More armed forces cuts predicted

Published: Monday 9th March 2015 by The News Editor

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Thousands more soldiers, sailors and airmen will face the axe in the next parliament whichever party wins the general election, a defence think-tank has warned.

A report by the Royal United Services Institute (Rusi) said it was inevitable that Britain’s defence spending would drop below the Nato target of 2% of GDP in the face of continuing austerity cuts.

It warned that up to 30,000 service personnel could go – with the Army likely to bear the heaviest cuts – leaving the armed forces with a combined strength of just 115,000 by the end of the decade.

Even if defence spending is given the same level of protection being promised to health and schools, it said the forces are still likely to have shed 15,000 personnel over the next parliament.

Plans for equipment spending could also be affected, with the need to renew the Trident nuclear deterrent leaving other programmes vulnerable.

The findings are likely to increase the pressure on David Cameron from Tory MPs demanding the Conservatives go into the election with a manifesto commitment to maintain the Nato 2% target.

However the Rusi paper, written by research director Professor Malcolm Chalmers, said that would require an extra £3 billion of spending in 2016-17, rising to £5.9 billion a year in 2019-20.

“In the context of wider austerity in public spending, such an increase is not plausible,” the paper states. “The Government is not yet convinced that strategic security risks are high enough to justify an exemption for defence from austerity.”

Even on current plans based on the assumption of a “modest” real-terms increase, the paper said that defence spending is set to dip below the 2% target falling to 1.95% of GDP in 2015-16, with a further drop to 1.85% in 2016-17.

However it said an analysis of the three main parties’ spending plans suggested the Ministry of Defence (MoD) could be facing a real-terms cut in its budget of up to 10% over the next four years.

Past experience indicated that in such circumstances the Army was likely to suffer the most – potentially losing 20,000 of the estimated 30,000 military personnel who would face the axe.

If Royal Navy numbers were protected because of the need to crew the new aircraft carriers, the Army could find itself taking 80% of the total reduction.

If, as the Conservatives have promised, the defence equipment budget is protected, the reductions in personnel would be even greater, rising to 42,000 for the forces as a whole leaving an Army of just 50,000.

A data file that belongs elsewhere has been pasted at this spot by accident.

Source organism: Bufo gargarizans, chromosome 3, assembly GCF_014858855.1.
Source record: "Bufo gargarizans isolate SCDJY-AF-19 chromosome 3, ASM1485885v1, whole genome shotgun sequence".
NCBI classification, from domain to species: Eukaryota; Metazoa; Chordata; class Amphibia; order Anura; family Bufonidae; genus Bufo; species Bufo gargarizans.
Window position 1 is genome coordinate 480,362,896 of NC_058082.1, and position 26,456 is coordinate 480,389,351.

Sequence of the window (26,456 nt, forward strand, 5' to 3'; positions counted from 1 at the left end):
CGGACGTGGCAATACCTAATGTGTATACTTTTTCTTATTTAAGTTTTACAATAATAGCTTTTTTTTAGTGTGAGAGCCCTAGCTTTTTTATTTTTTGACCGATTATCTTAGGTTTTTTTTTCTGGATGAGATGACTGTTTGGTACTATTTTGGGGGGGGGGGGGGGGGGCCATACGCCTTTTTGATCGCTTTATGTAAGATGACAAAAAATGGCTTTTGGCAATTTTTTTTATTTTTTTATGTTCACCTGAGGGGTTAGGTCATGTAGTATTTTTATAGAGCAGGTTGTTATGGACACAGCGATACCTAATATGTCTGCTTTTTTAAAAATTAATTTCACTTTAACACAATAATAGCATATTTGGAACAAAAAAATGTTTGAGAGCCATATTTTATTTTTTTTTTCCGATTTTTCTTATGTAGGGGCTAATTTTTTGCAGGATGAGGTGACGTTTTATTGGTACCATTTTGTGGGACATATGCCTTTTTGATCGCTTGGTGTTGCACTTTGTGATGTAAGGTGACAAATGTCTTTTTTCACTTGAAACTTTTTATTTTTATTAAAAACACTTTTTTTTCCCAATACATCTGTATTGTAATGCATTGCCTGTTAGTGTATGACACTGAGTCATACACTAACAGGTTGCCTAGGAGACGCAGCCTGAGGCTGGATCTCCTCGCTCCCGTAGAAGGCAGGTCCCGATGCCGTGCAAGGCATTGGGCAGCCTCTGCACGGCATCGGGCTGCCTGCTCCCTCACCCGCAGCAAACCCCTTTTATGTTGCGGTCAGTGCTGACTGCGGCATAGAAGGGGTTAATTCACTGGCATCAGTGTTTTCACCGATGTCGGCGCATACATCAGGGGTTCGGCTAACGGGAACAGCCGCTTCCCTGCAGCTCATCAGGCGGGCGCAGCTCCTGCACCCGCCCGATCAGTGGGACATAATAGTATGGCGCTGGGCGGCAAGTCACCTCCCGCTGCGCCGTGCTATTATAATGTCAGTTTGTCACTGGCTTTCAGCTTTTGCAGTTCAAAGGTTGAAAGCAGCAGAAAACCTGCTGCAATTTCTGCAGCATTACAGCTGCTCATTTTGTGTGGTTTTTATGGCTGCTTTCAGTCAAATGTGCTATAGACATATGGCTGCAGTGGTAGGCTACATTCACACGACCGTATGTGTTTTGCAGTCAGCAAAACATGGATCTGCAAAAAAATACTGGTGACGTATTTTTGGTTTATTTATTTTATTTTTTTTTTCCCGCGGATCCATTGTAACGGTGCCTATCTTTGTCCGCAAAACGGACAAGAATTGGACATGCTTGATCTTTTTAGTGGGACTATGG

The paper described cuts on such a scale as “perhaps the most pessimistic, but still plausible, scenario” in the current circumstances.

However, even under the “optimistic scenario” that defence was protected alongside health and schools, the paper said that there would have to be cutbacks of around 15,000 across the three services.

As a proportion of GDP, defence spending would be down to around 1.75% by 2019 – a decrease of a third since 2010 when it stood at 2.6% – while the total MoD workforce, both civilian and military, would have fallen by around 30% from 265,740 to 184,000.

A Government spokesman said: “With the second largest defence budget in Nato and the largest in the EU, the Government is committed to spending 2% of GDP on defence.

“Decisions on spending after the financial year 2015/16 will be determined in the next spending review.

“Over the next decade we are committed to spending £163 billion on equipment and equipment support to keep Britain safe. That includes new strike fighters; more surveillance aircraft; hunter killer submarines; two aircraft carriers; and the most advanced armoured vehicles.

“The Prime Minister has said that he does not want to see our regular armed services reduced below the level that they are now and remains committed to growing the Reserves to 35,000.”

Published: Monday 9th March 2015 by The News Editor

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